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Mathias Holvoet and Paul De Hert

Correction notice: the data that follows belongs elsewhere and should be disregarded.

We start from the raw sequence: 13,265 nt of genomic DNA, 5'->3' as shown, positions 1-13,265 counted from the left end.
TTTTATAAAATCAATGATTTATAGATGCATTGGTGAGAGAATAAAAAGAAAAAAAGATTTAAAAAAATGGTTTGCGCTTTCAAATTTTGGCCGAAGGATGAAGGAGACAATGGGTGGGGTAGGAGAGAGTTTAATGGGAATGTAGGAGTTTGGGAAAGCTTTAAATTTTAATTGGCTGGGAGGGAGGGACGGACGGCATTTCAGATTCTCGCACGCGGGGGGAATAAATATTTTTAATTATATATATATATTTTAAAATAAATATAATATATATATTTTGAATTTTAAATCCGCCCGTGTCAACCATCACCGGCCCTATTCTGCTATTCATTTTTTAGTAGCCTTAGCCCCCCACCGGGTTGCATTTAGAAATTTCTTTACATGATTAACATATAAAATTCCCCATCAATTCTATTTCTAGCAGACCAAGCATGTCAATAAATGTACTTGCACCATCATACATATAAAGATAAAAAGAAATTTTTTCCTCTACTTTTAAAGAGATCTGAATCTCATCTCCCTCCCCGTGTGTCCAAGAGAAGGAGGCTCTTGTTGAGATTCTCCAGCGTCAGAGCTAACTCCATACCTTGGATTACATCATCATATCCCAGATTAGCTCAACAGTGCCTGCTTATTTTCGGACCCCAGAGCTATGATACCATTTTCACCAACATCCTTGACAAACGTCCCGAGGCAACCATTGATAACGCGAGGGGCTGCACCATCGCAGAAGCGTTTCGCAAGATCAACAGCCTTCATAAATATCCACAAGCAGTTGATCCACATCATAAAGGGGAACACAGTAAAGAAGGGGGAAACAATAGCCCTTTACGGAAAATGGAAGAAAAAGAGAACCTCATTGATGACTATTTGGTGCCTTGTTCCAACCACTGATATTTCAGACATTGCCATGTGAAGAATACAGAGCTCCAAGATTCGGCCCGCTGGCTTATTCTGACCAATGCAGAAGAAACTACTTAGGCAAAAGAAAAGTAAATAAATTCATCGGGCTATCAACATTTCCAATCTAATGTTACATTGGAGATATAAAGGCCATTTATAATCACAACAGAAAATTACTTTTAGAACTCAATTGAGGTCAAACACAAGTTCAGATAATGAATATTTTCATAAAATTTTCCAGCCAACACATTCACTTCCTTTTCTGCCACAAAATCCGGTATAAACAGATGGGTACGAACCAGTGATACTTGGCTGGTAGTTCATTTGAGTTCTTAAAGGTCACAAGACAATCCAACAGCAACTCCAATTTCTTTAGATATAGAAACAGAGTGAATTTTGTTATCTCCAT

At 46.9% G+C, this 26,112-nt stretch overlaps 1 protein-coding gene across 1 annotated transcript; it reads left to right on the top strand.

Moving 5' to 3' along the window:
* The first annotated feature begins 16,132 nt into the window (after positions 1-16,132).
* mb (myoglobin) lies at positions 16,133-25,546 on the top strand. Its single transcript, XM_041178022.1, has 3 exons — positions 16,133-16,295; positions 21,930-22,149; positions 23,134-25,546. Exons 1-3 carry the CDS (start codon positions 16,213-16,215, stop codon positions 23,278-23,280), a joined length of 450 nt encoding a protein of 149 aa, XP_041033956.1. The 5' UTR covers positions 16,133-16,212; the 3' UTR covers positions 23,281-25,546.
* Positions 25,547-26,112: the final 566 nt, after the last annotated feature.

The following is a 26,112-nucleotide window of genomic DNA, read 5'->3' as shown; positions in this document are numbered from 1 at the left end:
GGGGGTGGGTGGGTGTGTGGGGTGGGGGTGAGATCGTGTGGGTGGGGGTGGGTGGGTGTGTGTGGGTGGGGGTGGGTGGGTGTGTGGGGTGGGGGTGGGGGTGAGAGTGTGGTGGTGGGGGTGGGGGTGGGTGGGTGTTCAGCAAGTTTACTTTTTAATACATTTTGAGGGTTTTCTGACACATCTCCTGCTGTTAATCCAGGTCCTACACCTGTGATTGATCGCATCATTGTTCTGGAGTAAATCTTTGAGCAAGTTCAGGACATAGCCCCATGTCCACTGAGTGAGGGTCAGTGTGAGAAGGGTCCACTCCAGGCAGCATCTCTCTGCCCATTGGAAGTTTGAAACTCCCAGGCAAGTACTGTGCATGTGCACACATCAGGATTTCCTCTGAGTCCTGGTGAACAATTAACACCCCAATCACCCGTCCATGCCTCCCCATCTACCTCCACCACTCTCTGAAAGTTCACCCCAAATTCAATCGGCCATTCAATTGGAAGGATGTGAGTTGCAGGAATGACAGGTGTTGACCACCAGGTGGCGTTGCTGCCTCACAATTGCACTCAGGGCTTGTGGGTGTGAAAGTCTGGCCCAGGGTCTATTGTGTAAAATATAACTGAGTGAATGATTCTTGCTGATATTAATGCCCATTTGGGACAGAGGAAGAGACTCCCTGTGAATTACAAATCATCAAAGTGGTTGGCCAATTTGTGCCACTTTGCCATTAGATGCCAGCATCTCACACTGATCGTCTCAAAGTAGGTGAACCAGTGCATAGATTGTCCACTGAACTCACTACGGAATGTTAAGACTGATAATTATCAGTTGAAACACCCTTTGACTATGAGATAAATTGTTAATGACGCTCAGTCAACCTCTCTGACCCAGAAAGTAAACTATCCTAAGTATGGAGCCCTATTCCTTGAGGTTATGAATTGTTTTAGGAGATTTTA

This contribution aims to better understand how and why International Criminal Law (ICL) is pluralistic and how this pluralism is at least partly the result of the contesting actions, interests and backgrounds of the various ICL users and the context in which they operate. The hypothesis is that the adoption of a users’ perspective helps to understand ICL pluralism. After a discussion of the various dimensions of pluralism in ICL, this chapter identifies the most important ICL users. Nevertheless, it will also be demonstrated, through the example of the case against the former Chadian dictator Hissène Habré, that pluralism can be overcome, as ICL is also often a collaborative ingenious effort of various users which are able to align their interests in the pursuit international criminal justice.